We adore our cat’s personalities and characters, but many of us don’t understand how to feed our feline friends best. There is a wide selection of cat food available and deciding which of these can provide our cat with the right nutrition is a challenge. Factors such as breed, age, activity levels and sensitivities or allergies are essential considerations. Here is everything you need to know about cat food.
Cat nutrition is very different to human or dog nutrition; this is because humans and dogs are omnivores while cats are strict carnivores. Therefore for your cat to be healthy, its diet needs to consist primarily of meat and fish. To aid your understanding here is an explanation of the basic three nutrients and how essential they are for cats.
Protein for Cats
Protein is the most critical part of a cats diet and should be at the core of its nutrition. It is vital for a cats growth and development throughout its life. Cats immune systems need protein to be healthy and additional protein is not wasted as it can be burned immediately as calories or converted into fat for storage.
Carbohydrates for Cats
Carbohydrates are not necessary for a cats nutrition and in high quantities can have serious adverse effects on a cat. Cats in their natural environments consume less than 5% carbohydrates, yet some cat foods contain up to 50% carbohydrates. Furthermore, high carbohydrate diets can cause dehydration and liver or kidney problems in cats, so it is vital to ensure that a cat is not over-consuming carbohydrates.
Fats for Cats
Fats provide a highly concentrated form of energy for a cat and is naturally present in meat and fish. They are packed with more than double the calories per gram than proteins or carbohydrates. Dietary fats are also crucial for the maintenance and development of your cat’s cells, muscles, and tissues.
Cat food labeling has seen significant advancement, and all reputable brands now have a full nutritional analysis displayed on their packaging. You can use this analysis to examine its nutritional values. Here are some of the nutritional values you should be looking out for within this analysis.
- Protein (Min)
- Fat (Min)
- Fiber (Max)
- Moisture (Max)
- Taurine (Min)
Some cat food brands choose to include additional nutritional information including some of the following:
- Omega 3 Fatty Acids
- Omega 6 Fatty Acids
Ash is a misunderstood part of cat food and is best described as the inorganic componenets of pet food. You can read more about Ash in the Pet Food Association of Canada’s FAQ page.
For those wanting to better understand how to read a pet food label, you should check out WSAVA’s Interpreting Food Labels, North America graphic or the Canadian Veterinary Medical Association’s How To Read A Pet Food Label.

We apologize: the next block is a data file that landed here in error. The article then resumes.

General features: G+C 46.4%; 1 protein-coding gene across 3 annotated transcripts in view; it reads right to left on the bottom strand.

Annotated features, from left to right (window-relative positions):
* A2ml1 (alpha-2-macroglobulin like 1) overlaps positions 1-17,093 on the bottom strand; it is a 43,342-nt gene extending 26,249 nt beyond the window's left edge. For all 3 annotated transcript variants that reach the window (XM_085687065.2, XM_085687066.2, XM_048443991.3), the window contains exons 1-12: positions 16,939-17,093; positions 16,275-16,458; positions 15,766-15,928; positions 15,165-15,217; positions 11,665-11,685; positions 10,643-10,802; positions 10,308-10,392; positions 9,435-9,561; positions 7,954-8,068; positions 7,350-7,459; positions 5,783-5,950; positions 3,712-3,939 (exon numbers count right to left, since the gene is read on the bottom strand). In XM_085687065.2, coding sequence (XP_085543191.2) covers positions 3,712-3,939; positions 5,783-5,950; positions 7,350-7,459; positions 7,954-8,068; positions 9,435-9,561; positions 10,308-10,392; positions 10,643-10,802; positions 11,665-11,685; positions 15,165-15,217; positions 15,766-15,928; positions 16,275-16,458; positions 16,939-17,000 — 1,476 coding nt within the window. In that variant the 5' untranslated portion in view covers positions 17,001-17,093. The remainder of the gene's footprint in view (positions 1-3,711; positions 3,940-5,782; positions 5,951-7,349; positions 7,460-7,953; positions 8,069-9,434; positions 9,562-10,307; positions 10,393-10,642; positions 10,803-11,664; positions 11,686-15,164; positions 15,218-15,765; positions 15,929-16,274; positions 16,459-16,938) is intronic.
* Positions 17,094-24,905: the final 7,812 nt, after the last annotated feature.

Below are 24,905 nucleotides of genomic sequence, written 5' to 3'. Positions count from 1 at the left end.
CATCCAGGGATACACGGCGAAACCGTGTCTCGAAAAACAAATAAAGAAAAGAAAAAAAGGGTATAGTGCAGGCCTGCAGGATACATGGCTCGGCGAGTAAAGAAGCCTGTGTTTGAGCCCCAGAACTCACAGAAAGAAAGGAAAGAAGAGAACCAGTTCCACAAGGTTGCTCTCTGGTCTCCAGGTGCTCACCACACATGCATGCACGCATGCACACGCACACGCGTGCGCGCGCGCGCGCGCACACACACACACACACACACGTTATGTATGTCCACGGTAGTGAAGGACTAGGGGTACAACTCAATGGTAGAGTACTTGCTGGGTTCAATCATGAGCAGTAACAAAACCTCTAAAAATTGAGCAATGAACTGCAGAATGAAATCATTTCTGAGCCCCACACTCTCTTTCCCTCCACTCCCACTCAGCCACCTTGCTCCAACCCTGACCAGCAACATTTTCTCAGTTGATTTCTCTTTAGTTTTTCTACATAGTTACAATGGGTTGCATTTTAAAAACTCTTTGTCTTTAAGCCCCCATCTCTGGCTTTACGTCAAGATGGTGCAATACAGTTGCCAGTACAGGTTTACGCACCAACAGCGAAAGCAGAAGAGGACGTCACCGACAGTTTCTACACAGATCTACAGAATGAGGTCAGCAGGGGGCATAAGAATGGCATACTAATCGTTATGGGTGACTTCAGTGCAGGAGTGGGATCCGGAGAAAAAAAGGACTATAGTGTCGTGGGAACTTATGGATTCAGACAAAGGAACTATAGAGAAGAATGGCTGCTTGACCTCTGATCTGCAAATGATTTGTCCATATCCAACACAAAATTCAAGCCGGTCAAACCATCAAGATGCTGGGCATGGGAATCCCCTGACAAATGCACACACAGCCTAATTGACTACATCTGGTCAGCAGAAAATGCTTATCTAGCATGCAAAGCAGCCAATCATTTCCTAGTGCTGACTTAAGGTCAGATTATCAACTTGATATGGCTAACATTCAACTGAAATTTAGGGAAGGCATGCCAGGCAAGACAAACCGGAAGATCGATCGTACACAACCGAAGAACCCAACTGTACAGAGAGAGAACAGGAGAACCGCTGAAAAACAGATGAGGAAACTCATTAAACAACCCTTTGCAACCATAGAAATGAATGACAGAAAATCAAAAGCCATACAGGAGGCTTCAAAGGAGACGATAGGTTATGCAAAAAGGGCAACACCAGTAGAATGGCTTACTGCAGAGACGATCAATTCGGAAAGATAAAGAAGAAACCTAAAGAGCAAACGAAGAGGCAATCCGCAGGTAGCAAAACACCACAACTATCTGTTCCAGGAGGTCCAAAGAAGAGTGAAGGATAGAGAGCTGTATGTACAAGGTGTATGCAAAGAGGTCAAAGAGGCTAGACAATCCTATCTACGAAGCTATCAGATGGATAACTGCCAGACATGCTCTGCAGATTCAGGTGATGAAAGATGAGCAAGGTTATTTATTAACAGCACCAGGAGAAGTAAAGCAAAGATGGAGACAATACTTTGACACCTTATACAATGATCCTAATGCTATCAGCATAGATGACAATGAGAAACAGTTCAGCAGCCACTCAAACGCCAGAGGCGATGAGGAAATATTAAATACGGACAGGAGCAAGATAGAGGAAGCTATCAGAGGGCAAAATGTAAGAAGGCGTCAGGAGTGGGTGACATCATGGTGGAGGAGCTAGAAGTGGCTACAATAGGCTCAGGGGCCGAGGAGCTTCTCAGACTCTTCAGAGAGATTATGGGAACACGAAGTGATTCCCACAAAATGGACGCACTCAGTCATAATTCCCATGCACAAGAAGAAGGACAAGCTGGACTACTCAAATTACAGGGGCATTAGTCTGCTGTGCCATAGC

Cat Food Ingredients
Cat food labeling should contain an exact breakdown of its ingredients in descending order. This will allow you to gather details such as what meats or grains it contains. You should pay particular attention to this and try to spot any ingredients that are considered bad for your cat’s health.
Named Meat or Fish such as Chicken, Beef, Tuna, Salmon, Pork, Turkey, Lamb, etc
Named Meat or Fish Meal such as Chicken Meal, Salmon Meal, Lamb Meal, etc
Named Organ Meat or Giblets such as Kidneys, Heart, Liver, etc
Corn, Wheat, Soy, Oats, Quinoa, Rice
Garlic or Onion
Artificial Colors, Sweeteners or Preservatives
Potentially Dangerous / Harmful Ingredients
Types of Cat Food
Dry Cat Food
Dry cat food also known as kibble is a popular form of cat food. Kibble has a much longer storage life than wet food and also tends to be cheaper to produce. However dry cat food can cause chronic dehydration in cats. This can have serious health consequences, and so we do not recommend a cats diet consist of entirely dry cat food.
At the very least you should feed your cat a mix of wet food and dry food. In addition to a lack of moisture dry food tends to contain higher quantities of unnecessary carbohydrates and fillers. Despite this, some high-quality dry cat foods have relatively good nutrition. WSAVA discusses why canned cat food can be better for cats than dry food in their FAQ.
For more information about dry cat food and our recommendations, check out our Dry Cat Food section.
Wet Cat Food
Wet cat food is commonly stored within a can and contains a much higher percentage of moisture than dry cat food. It tends to provide a better balance of nutrients for your cat’s diet than dry food which can prevent the need for supplementary feed.
Furthermore, wet food tends to contain fewer fillers and processed ingredients. Despite this, some wet foods do contain fillers, and processed ingredients so always check the packaging to see its ingredient list.
For more information about wet cat food and our recommendations, check out our Wet Cat Food section.
Kitten foods contain different ratios of nutrients and vitamins. This is because kittens have different dietary needs to adult cats. Protein and Fat content tend to be higher in kitten food. Moreover, the number of specific vitamins and minerals are increased. Some kitten food has a different consistency to make it easier to digest.
For more information about kitten food and our recommendations, check out our Kitten Food section
Senior Cat Food
Senior cats require different ratios of nutrients and vitamins just as kittens do. Preventing health problems such as joint or kidney problems is also an essential consideration in senior cat food. Generally speaking, senior cat food is not hugely different from traditional adult food, but it can have some benefits.
For more information about senior cat food and our recommendations, check out our Senior Cat Food section.